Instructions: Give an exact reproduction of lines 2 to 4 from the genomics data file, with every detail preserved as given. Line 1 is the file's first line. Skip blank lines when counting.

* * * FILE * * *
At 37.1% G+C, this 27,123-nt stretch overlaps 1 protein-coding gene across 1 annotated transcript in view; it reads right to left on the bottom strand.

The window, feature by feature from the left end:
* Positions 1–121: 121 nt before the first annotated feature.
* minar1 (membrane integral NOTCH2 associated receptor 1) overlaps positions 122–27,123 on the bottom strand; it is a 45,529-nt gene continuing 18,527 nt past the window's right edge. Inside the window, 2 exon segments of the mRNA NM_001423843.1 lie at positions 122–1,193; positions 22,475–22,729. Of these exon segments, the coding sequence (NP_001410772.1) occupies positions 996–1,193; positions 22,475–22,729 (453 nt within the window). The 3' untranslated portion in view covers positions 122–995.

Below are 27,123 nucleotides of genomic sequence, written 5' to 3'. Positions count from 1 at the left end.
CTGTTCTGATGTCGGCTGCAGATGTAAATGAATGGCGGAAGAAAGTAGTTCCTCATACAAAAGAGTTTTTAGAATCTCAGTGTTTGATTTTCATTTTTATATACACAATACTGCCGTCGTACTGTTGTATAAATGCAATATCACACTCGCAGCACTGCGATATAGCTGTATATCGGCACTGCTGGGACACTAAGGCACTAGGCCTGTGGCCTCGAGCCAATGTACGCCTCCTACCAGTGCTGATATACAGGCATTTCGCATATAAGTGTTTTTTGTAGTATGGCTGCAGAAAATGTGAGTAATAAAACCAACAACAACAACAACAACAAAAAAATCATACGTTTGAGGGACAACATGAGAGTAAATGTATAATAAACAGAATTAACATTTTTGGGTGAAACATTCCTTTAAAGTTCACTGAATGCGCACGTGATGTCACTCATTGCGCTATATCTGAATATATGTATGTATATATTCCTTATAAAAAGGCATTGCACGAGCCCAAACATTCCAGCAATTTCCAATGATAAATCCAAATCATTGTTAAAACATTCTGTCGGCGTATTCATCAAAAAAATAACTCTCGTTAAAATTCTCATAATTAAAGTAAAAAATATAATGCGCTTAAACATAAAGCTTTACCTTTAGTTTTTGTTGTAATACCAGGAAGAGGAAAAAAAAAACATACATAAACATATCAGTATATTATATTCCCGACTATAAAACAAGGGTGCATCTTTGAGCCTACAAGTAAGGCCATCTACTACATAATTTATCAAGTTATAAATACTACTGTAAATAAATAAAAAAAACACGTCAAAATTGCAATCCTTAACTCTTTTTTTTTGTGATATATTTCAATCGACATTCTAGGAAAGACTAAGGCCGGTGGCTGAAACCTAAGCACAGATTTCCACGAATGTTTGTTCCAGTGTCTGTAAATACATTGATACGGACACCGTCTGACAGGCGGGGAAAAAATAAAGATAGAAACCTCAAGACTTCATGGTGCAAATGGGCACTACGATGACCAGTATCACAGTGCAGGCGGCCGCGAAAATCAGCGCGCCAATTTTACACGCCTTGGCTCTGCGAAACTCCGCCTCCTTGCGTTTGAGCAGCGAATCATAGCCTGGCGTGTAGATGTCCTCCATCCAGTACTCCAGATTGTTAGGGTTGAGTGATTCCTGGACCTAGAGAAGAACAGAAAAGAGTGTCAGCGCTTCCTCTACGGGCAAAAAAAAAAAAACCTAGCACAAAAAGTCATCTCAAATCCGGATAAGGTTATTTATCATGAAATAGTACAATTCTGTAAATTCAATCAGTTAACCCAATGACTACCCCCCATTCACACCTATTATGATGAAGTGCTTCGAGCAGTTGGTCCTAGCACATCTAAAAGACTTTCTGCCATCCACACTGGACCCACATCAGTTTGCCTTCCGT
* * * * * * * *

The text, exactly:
The window, feature by feature from the left end:
* Positions 1–121: 121 nt before the first annotated feature.
* minar1 (membrane integral NOTCH2 associated receptor 1) overlaps positions 122–27,123 on the bottom strand; it is a 45,529-nt gene continuing 18,527 nt past the window's right edge. Inside the window, 2 exon segments of the mRNA NM_001423843.1 lie at positions 122–1,193; positions 22,475–22,729. Of these exon segments, the coding sequence (NP_001410772.1) occupies positions 996–1,193; positions 22,475–22,729 (453 nt within the window). The 3' untranslated portion in view covers positions 122–995.